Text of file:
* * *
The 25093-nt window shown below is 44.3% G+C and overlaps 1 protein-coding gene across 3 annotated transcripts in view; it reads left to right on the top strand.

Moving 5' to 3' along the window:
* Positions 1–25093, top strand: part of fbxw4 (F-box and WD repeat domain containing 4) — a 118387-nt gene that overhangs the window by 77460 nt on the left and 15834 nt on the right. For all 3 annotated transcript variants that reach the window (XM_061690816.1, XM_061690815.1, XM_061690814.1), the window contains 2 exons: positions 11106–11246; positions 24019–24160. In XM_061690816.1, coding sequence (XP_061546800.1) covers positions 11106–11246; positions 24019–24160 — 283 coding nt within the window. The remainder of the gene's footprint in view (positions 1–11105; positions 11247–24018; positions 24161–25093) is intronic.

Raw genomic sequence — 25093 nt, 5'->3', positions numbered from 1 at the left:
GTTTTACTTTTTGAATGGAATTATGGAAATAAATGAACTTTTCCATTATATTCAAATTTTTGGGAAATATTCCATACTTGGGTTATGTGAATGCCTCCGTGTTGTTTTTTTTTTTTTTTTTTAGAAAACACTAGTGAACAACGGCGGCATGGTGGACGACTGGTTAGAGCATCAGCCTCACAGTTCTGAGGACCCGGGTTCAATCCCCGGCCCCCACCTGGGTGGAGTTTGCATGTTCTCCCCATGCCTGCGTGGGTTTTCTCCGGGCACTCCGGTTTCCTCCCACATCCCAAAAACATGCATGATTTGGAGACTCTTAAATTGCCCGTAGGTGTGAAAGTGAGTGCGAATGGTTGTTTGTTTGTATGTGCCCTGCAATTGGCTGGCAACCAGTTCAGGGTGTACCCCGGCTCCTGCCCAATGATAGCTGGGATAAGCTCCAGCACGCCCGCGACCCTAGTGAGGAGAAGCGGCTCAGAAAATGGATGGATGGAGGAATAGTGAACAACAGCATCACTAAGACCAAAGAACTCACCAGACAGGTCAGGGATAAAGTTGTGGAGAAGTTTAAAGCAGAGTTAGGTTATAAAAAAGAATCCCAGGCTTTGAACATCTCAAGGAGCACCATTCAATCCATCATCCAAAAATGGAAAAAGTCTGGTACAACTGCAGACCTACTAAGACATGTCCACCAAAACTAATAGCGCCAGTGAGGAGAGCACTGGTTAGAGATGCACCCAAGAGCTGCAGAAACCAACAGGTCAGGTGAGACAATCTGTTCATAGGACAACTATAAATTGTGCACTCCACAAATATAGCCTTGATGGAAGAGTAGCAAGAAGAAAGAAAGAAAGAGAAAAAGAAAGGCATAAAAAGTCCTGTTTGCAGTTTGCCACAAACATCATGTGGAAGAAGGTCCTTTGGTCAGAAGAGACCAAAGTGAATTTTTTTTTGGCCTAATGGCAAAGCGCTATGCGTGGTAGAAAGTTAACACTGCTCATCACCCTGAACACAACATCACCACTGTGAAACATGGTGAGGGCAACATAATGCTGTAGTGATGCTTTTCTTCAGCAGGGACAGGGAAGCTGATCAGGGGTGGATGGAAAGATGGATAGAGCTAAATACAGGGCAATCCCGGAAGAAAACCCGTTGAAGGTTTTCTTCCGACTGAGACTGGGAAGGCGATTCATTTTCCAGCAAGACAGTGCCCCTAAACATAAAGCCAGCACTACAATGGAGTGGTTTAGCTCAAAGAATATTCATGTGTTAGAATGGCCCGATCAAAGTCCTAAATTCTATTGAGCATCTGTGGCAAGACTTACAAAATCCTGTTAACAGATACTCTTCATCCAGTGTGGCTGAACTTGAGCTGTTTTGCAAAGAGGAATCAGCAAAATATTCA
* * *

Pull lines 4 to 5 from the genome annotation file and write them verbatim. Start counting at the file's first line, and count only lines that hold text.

Raw genomic sequence — 25093 nt, 5'->3', positions numbered from 1 at the left:
GTTTTACTTTTTGAATGGAATTATGGAAATAAATGAACTTTTCCATTATATTCAAATTTTTGGGAAATATTCCATACTTGGGTTATGTGAATGCCTCCGTGTTGTTTTTTTTTTTTTTTTTTAGAAAACACTAGTGAACAACGGCGGCATGGTGGACGACTGGTTAGAGCATCAGCCTCACAGTTCTGAGGACCCGGGTTCAATCCCCGGCCCCCACCTGGGTGGAGTTTGCATGTTCTCCCCATGCCTGCGTGGGTTTTCTCCGGGCACTCCGGTTTCCTCCCACATCCCAAAAACATGCATGATTTGGAGACTCTTAAATTGCCCGTAGGTGTGAAAGTGAGTGCGAATGGTTGTTTGTTTGTATGTGCCCTGCAATTGGCTGGCAACCAGTTCAGGGTGTACCCCGGCTCCTGCCCAATGATAGCTGGGATAAGCTCCAGCACGCCCGCGACCCTAGTGAGGAGAAGCGGCTCAGAAAATGGATGGATGGAGGAATAGTGAACAACAGCATCACTAAGACCAAAGAACTCACCAGACAGGTCAGGGATAAAGTTGTGGAGAAGTTTAAAGCAGAGTTAGGTTATAAAAAAGAATCCCAGGCTTTGAACATCTCAAGGAGCACCATTCAATCCATCATCCAAAAATGGAAAAAGTCTGGTACAACTGCAGACCTACTAAGACATGTCCACCAAAACTAATAGCGCCAGTGAGGAGAGCACTGGTTAGAGATGCACCCAAGAGCTGCAGAAACCAACAGGTCAGGTGAGACAATCTGTTCATAGGACAACTATAAATTGTGCACTCCACAAATATAGCCTTGATGGAAGAGTAGCAAGAAGAAAGAAAGAAAGAGAAAAAGAAAGGCATAAAAAGTCCTGTTTGCAGTTTGCCACAAACATCATGTGGAAGAAGGTCCTTTGGTCAGAAGAGACCAAAGTGAATTTTTTTTTGGCCTAATGGCAAAGCGCTATGCGTGGTAGAAAGTTAACACTGCTCATCACCCTGAACACAACATCACCACTGTGAAACATGGTGAGGGCAACATAATGCTGTAGTGATGCTTTTCTTCAGCAGGGACAGGGAAGCTGATCAGGGGTGGATGGAAAGATGGATAGAGCTAAATACAGGGCAATCCCGGAAGAAAACCCGTTGAAGGTTTTCTTCCGACTGAGACTGGGAAGGCGATTCATTTTCCAGCAAGACAGTGCCCCTAAACATAAAGCCAGCACTACAATGGAGTGGTTTAGCTCAAAGAATATTCATGTGTTAGAATGGCCCGATCAAAGTCCTAAATTCTATTGAGCATCTGTGGCAAGACTTACAAAATCCTGTTAACAGATACTCTTCATCCAGTGTGGCTGAACTTGAGCTGTTTTGCAAAGAGGAATCAGCAAAATATTCA